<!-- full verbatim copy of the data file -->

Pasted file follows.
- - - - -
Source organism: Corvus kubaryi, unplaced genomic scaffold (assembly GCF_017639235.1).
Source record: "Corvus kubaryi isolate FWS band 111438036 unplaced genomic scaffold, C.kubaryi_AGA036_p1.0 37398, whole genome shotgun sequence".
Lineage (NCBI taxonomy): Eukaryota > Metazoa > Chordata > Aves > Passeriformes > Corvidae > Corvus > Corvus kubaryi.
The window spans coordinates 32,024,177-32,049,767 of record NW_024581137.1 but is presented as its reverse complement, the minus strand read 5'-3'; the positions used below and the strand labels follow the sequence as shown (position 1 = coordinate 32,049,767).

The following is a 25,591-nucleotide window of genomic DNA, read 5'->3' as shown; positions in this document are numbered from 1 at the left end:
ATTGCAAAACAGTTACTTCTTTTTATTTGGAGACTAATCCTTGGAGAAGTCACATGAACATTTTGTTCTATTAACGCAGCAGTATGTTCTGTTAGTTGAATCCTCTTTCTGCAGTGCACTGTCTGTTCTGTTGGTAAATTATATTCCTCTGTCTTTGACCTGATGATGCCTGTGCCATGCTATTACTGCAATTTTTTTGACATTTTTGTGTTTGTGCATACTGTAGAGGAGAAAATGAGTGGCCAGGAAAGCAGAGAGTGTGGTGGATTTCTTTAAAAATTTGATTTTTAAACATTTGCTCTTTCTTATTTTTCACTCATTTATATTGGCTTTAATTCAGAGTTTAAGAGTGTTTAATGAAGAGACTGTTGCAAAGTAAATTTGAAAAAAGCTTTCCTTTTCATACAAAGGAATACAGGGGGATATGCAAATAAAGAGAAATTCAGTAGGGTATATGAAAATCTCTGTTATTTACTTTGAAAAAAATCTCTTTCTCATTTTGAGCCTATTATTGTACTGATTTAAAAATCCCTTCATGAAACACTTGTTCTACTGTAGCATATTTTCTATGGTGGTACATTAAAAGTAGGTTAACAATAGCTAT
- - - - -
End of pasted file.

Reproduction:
Source organism: Corvus kubaryi, unplaced genomic scaffold (assembly GCF_017639235.1).
Source record: "Corvus kubaryi isolate FWS band 111438036 unplaced genomic scaffold, C.kubaryi_AGA036_p1.0 37398, whole genome shotgun sequence".
Lineage (NCBI taxonomy): Eukaryota > Metazoa > Chordata > Aves > Passeriformes > Corvidae > Corvus > Corvus kubaryi.
The window spans coordinates 32,024,177-32,049,767 of record NW_024581137.1 but is presented as its reverse complement, the minus strand read 5'-3'; the positions used below and the strand labels follow the sequence as shown (position 1 = coordinate 32,049,767).

The following is a 25,591-nucleotide window of genomic DNA, read 5'->3' as shown; positions in this document are numbered from 1 at the left end:
ATTGCAAAACAGTTACTTCTTTTTATTTGGAGACTAATCCTTGGAGAAGTCACATGAACATTTTGTTCTATTAACGCAGCAGTATGTTCTGTTAGTTGAATCCTCTTTCTGCAGTGCACTGTCTGTTCTGTTGGTAAATTATATTCCTCTGTCTTTGACCTGATGATGCCTGTGCCATGCTATTACTGCAATTTTTTTGACATTTTTGTGTTTGTGCATACTGTAGAGGAGAAAATGAGTGGCCAGGAAAGCAGAGAGTGTGGTGGATTTCTTTAAAAATTTGATTTTTAAACATTTGCTCTTTCTTATTTTTCACTCATTTATATTGGCTTTAATTCAGAGTTTAAGAGTGTTTAATGAAGAGACTGTTGCAAAGTAAATTTGAAAAAAGCTTTCCTTTTCATACAAAGGAATACAGGGGGATATGCAAATAAAGAGAAATTCAGTAGGGTATATGAAAATCTCTGTTATTTACTTTGAAAAAAATCTCTTTCTCATTTTGAGCCTATTATTGTACTGATTTAAAAATCCCTTCATGAAACACTTGTTCTACTGTAGCATATTTTCTATGGTGGTACATTAAAAGTAGGTTAACAATAGCTAT